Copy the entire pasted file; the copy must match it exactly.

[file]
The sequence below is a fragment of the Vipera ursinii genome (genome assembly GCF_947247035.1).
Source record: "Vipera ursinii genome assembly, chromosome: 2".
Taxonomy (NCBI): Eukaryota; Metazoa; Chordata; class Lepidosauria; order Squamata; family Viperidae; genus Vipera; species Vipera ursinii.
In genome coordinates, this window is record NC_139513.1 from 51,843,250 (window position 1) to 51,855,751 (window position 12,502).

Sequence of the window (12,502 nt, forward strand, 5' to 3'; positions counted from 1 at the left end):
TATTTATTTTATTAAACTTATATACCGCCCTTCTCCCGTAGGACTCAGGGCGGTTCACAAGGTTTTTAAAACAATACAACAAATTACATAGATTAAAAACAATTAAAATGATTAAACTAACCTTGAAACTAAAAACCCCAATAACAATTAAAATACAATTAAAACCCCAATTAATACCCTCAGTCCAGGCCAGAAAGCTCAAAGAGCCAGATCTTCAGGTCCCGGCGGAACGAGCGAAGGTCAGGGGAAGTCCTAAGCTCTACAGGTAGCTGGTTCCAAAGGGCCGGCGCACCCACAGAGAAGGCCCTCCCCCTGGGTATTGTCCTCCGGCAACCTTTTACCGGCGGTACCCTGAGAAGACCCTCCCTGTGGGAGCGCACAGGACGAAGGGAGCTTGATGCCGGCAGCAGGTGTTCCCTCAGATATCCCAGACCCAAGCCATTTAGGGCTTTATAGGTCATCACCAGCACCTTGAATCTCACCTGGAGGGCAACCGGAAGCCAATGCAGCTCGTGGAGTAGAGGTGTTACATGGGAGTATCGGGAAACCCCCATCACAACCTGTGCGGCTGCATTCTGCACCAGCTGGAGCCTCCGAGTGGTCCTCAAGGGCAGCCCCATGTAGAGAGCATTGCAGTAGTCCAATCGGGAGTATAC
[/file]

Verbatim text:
The sequence below is a fragment of the Vipera ursinii genome (genome assembly GCF_947247035.1).
Source record: "Vipera ursinii genome assembly, chromosome: 2".
Taxonomy (NCBI): Eukaryota; Metazoa; Chordata; class Lepidosauria; order Squamata; family Viperidae; genus Vipera; species Vipera ursinii.
In genome coordinates, this window is record NC_139513.1 from 51,843,250 (window position 1) to 51,855,751 (window position 12,502).

Sequence of the window (12,502 nt, forward strand, 5' to 3'; positions counted from 1 at the left end):
TATTTATTTTATTAAACTTATATACCGCCCTTCTCCCGTAGGACTCAGGGCGGTTCACAAGGTTTTTAAAACAATACAACAAATTACATAGATTAAAAACAATTAAAATGATTAAACTAACCTTGAAACTAAAAACCCCAATAACAATTAAAATACAATTAAAACCCCAATTAATACCCTCAGTCCAGGCCAGAAAGCTCAAAGAGCCAGATCTTCAGGTCCCGGCGGAACGAGCGAAGGTCAGGGGAAGTCCTAAGCTCTACAGGTAGCTGGTTCCAAAGGGCCGGCGCACCCACAGAGAAGGCCCTCCCCCTGGGTATTGTCCTCCGGCAACCTTTTACCGGCGGTACCCTGAGAAGACCCTCCCTGTGGGAGCGCACAGGACGAAGGGAGCTTGATGCCGGCAGCAGGTGTTCCCTCAGATATCCCAGACCCAAGCCATTTAGGGCTTTATAGGTCATCACCAGCACCTTGAATCTCACCTGGAGGGCAACCGGAAGCCAATGCAGCTCGTGGAGTAGAGGTGTTACATGGGAGTATCGGGAAACCCCCATCACAACCTGTGCGGCTGCATTCTGCACCAGCTGGAGCCTCCGAGTGGTCCTCAAGGGCAGCCCCATGTAGAGAGCATTGCAGTAGTCCAATCGGGAGTATAC